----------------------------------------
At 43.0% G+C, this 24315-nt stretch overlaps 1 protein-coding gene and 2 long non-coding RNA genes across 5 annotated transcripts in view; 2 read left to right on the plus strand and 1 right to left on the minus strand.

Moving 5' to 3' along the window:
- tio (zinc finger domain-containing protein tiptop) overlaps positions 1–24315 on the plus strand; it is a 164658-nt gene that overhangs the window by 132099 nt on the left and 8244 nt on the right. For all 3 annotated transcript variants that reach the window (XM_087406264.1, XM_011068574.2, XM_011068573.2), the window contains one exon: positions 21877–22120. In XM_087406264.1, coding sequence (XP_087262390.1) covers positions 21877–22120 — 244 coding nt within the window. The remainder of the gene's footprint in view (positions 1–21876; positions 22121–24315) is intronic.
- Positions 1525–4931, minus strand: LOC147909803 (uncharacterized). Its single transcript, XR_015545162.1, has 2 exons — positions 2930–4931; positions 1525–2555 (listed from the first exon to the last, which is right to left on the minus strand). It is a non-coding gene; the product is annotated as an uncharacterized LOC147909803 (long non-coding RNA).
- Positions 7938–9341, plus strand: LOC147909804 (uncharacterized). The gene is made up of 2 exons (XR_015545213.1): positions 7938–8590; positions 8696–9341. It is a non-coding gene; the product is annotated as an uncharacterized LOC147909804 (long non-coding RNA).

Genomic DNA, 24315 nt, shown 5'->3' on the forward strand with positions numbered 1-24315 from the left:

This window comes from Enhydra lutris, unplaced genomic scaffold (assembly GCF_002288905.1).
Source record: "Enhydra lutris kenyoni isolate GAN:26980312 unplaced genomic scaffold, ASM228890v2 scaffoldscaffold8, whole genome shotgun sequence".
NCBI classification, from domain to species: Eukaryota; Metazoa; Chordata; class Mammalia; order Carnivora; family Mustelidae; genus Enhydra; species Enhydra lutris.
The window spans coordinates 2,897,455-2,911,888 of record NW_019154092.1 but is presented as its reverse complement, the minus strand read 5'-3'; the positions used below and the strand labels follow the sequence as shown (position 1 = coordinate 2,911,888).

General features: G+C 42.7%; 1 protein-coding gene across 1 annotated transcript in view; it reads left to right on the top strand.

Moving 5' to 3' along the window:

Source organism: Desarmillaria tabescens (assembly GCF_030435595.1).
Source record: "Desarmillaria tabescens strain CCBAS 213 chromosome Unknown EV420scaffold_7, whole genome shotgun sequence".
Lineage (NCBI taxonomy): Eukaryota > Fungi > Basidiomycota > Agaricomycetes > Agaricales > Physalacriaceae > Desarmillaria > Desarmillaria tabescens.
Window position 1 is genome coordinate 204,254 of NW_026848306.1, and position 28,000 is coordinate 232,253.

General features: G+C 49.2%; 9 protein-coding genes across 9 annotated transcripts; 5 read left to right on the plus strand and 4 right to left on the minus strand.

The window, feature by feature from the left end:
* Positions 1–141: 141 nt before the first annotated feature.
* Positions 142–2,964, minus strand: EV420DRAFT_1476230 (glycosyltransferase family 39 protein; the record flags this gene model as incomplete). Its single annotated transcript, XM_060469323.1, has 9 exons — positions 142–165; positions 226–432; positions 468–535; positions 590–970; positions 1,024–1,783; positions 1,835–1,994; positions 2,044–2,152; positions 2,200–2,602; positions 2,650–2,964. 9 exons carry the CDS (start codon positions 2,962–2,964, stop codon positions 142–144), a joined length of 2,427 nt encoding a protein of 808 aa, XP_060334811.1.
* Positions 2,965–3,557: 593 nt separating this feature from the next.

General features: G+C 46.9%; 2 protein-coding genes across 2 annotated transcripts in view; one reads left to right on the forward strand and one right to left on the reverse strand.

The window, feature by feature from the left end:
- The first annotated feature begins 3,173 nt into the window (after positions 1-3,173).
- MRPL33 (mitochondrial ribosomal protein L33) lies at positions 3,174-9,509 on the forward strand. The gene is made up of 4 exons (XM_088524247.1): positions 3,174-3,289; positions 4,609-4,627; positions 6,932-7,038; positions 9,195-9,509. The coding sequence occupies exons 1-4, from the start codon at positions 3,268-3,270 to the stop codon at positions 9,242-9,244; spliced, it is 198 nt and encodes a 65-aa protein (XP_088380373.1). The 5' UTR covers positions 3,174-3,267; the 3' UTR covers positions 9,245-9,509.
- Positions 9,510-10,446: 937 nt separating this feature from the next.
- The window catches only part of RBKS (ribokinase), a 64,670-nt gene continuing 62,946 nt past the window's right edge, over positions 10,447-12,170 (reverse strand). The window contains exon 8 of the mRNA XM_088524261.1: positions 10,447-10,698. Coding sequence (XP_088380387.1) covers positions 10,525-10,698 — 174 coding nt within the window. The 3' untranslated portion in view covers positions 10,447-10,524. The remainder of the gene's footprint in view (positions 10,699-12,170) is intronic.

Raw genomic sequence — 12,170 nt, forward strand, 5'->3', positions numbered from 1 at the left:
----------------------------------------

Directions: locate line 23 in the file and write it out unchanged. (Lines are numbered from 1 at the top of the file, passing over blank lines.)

The window, feature by feature from the left end: